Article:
Understand the All-Pro wasn't 100 percent, though, and probably wouldn't have returned if Green Bay was out of the playoff picture. Of course he still nearly engineered an upset over the heavily-favored 49ers in the playoffs until ultimately coming up short.
This time around, it's more of the same in Green Bay -- A-Rod or bust.
2013 RECORD: 8-7-1 (1st, NFC North)
LAST PLAYOFF APPEARANCE: 2013, lost to San Francisco 49ers in wild-card round.
HEAD COACH (RECORD): Mike McCarthy (82-45-1 in eights seasons)
OFFENSIVE COORDINATOR: Tom Clements (ninth season with Packers, third as OC)
DEFENSIVE COORDINATOR: Dom Capers (sixth season with Packers)
KEY ADDITIONS: DE Julius Peppers (from Bears), DT Letroy Guion (from Vikings), S Ha Ha Clinton-Dix (first round, Alabama), WR Davante Adams (second round, Fresno State)
KEY DEPARTURES: WR James Jones (to Raiders), OT Marshall Newhouse, C Evan Dietrich-Smith (to Buccaneers), DE/DT C.J. Wilson, S M.D. Jennings (to Bears).
QB: Rodgers is the rare pocket passer who excels when extending plays with his feet and throwing on the run. In his last healthy season Rodgers led the league in passer rating (108.0) for the second consecutive year, becoming the first QB to do so since Peyton Manning led the NFL in the category in three straight seasons (2004-06). Meanwhile, his combined passer rating of 114.9 from 2011-12 was the best two-season passer rating in NFL history. Rodgers was "slumping" a bit before going down last season and finished the campaign with a sterling 104.9 rating.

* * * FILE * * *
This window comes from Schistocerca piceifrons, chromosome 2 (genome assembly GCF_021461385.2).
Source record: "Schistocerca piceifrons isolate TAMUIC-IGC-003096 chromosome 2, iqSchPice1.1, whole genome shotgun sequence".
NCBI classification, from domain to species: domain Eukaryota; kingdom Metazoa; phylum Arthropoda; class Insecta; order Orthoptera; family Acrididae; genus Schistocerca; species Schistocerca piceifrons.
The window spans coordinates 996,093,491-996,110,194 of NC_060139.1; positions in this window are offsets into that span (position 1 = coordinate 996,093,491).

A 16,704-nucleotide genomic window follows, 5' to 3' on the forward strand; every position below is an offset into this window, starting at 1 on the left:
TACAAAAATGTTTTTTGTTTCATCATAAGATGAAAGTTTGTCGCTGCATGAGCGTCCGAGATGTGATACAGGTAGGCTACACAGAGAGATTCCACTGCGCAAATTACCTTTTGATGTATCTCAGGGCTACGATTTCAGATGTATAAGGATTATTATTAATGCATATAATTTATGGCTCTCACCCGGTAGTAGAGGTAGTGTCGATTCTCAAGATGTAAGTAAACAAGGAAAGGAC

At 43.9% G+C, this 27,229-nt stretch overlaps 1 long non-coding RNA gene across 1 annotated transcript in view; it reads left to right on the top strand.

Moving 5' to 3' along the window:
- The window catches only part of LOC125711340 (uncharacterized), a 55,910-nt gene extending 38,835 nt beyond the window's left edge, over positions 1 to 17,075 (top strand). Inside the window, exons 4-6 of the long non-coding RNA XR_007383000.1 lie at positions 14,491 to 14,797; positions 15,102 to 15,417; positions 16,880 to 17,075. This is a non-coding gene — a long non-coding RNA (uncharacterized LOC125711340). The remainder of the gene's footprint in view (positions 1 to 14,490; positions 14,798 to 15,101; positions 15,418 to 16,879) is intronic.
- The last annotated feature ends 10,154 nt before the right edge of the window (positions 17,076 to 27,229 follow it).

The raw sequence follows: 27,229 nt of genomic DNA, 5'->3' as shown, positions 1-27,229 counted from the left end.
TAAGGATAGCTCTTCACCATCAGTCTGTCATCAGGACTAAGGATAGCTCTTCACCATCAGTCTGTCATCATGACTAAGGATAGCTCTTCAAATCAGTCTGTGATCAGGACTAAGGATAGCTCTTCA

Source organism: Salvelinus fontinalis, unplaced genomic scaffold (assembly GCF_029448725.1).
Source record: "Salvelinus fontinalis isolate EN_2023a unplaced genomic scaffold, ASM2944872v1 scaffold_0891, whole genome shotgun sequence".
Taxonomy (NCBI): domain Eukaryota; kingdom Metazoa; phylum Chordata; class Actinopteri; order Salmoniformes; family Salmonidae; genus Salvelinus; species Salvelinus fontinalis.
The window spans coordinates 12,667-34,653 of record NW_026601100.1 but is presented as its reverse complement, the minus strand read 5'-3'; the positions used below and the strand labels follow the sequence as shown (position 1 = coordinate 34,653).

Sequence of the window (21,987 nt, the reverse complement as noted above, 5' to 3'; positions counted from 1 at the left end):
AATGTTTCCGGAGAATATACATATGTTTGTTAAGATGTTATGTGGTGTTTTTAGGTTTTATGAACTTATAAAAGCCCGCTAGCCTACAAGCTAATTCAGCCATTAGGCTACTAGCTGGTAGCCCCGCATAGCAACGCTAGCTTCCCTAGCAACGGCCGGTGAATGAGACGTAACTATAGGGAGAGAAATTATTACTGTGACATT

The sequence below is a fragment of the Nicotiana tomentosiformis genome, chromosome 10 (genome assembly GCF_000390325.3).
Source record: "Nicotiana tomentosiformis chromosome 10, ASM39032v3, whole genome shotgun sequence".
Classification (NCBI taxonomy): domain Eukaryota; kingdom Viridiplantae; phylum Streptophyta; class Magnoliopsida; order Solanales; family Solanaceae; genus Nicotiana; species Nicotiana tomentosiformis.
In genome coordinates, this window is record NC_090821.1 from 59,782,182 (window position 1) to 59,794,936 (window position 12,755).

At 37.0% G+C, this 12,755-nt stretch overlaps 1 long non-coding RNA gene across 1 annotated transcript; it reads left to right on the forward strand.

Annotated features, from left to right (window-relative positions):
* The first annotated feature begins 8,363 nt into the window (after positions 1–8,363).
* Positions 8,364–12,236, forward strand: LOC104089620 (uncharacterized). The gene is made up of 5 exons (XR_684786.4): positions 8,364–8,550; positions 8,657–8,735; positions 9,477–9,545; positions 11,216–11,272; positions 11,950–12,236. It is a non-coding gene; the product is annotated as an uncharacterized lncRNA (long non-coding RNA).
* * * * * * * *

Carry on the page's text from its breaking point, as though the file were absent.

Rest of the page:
I suppose if you want to poke any holes in him as a player you might point to his leadership skills. Rodgers is an aloof, cocky guy and Jermichael Finley, Donald Driver and Greg Jennings are among those who have taken shots at him in the past.
The backup situation is shaky. Neither Tolzien or Flynn impressed when given the chance last year but Flynn won out because he understands the system better. Tolzien has better physical skills, however, and if McCarthy feels he understands the system a little bit better, it's conceivable he's designated No. 2 on game day at some point this season.
RB: Running back and the offensive line are the two areas that defined GM Ted Thompson to his detractors. Eddie Lacy, however, proved Green Bay isn't as close-minded as once thought when it comes to the running game.
The Packers' lack of a run game over the years was almost a perfect storm-type situation. Obviously Rodgers' skills, along with the rule changes that have made throwing the ball far easier in today's NFL, trend toward the passing game in general. Add in the fact that Thompson never really addressed the position until 2013 and you had the cocktail to explain Green Bay's woes on the ground.